Zero-cost, non-commercial, registration-free resources for learning about forecasting
The search for information about time series forecasting and other predictive methods
By Russell L. Kratowicz, P.E., Executive Editor
According to the Employee Relocation Council Summary Appraisal Report, the definition of forecasting is "the process of analyzing historical trends and current factors as a basis for anticipating market trends." In its simplest terms, the definition concerns itself with projecting future trends, demand and performance.
There are several ways to forecast such things. On one extreme, someone can make a wild guess, take a stand and defend it using words, arguments, tantrums and other suitable weapons against those who might be so bold as to question the forecast's figures and the implications that flow therefrom. At the other extreme, one can take the longer, more difficult route and do the hard work that allows the forecasting statistics do the heavy lifting involved with defense.
This month, we're probing the depths of that chaos we call the Web in search of zero-cost, non-commercial, registration-free resources aimed at providing you with practical information about forecasting.
What others have said
Forecasting been around for quite some time. I suppose it started with someone actually believing they could read chicken entrails. During the years, many people have commented on the discipline. Read the examples listed in the Famous Forecasting Quotes, http://www.met.rdg.ac.uk/cag/forecasting/quotes.html.
As is true with most endeavors worth pursuing, you need at least some basic idea of the specialized terminology that goes with forecasting. To start, I direct your attention to the Forecasting Dictionary brought to you by the good folks at The Wharton School of the University of Pennsylvania. This substantial work is found at http://morris.wharton.upenn.edu/forecast/dictionary/.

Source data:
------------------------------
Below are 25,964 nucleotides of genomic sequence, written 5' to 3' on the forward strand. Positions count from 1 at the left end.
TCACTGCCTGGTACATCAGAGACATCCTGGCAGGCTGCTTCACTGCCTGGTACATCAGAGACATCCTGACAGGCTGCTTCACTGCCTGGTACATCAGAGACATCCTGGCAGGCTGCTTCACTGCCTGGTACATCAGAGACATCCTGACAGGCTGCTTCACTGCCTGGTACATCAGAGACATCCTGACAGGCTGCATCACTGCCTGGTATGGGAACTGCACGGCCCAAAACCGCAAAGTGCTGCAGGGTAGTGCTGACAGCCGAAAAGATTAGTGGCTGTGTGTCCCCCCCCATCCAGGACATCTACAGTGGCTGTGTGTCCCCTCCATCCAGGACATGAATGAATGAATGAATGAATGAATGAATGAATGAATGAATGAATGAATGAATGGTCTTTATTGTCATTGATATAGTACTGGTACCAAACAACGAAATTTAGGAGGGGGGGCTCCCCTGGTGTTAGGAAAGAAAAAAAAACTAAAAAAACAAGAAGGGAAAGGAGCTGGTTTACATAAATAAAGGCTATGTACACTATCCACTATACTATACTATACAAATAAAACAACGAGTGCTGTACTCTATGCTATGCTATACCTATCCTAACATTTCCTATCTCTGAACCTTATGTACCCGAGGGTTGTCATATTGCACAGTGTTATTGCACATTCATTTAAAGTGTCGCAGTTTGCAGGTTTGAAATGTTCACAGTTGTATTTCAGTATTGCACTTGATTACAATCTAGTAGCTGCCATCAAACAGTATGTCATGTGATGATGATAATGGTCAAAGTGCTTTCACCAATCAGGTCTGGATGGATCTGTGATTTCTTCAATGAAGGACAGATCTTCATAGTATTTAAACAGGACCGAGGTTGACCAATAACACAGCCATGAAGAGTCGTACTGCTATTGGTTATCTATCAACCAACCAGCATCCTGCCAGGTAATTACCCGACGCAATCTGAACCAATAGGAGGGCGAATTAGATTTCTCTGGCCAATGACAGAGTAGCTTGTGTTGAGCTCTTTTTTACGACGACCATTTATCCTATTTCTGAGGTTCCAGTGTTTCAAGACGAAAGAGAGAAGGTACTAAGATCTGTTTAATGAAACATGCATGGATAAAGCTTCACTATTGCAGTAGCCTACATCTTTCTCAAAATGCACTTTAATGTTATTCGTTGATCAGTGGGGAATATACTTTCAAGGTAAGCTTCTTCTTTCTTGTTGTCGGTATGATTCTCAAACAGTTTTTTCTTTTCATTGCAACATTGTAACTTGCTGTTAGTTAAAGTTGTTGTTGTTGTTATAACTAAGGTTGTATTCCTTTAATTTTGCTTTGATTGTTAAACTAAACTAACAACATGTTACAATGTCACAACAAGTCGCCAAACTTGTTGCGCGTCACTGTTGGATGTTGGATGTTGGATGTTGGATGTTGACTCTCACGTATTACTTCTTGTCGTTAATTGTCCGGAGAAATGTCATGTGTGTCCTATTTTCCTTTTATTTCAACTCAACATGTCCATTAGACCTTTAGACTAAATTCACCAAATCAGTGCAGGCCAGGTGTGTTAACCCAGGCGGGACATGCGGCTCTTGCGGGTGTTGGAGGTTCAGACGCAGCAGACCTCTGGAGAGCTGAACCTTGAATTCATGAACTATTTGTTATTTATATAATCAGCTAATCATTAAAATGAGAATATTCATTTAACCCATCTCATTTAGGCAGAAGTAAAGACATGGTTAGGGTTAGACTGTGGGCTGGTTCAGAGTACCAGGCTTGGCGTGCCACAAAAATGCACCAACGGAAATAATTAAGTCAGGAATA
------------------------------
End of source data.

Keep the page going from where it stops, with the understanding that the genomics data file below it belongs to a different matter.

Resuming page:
Frequently asked questions
Forecasting is a mathematically intense effort that can yield good results for those inclined to tackle the subject. Start with the International Institute of Forecasters, a non-profit organization founded in 1981 to stimulate the generation, distribution and use of knowledge on forecasting. The IIF publishes Frequently Asked Questions About Forecasing at http://www.ms.ic.ac.uk/iif/FAQs/faqs.htm.
Margin of error
You've heard newscasters discuss some survey or another and finish by saying something similar to, "The survey of 275 households gave an expected margin of error of three percent." Did you ever wonder about the connection between the number of responses and the margin of error? It should be intuitively obvious to even the most casual observer that surveying a large sample yields more accurate results. The relationship is nonlinearthat's for sureand you can explore it using a statistical calculator provided by the Grapentine Co., Inc., Ankeny, Iowa. Go to http://www.grapentine.com/calculator.htm for the details. Plug in your own numbers. Assume there are 280 million people in this country. Figure out how many surveys you'd really need to predict something of national scope within one or two percent.
Another site owned by Surveyguy, Hatboro, Pa., offers an explanation of the concept of margin of error. Zip on over to http://www.surveyguy.com/homepage.shtml, click on "White Papers" at the left of the home page, then bounce your mouse on What Is A Margin of Error? to get the explanation.
Time series forecasting
The technical definition of a time series is an ordered sequence of values of a variable at equally spaced time intervals. Examples might include the number of work orders initiated every day, the total number of departmental overtime hours worked each week or the total number of ad pages in each issue of your favorite monthly trade magazine. In any case, the general idea is to start with a tabulation of relevant data going back a sufficient number of time periods and apply various numerical procedures in search of a valid mathematical model that can be manipulated to predict future outcomes.
Dr Tony Robinson at the University of Bath in the UK teaches statistics and forecasting. He's posted a series of detailed class notes at http://www.bath.ac.uk/~masar/math0118/forecasting/forecasting.html. Think of it as a densely packed Powerpoint presentation, but without the distracting special effects, which probably explains why Robinson's slides load a lot faster.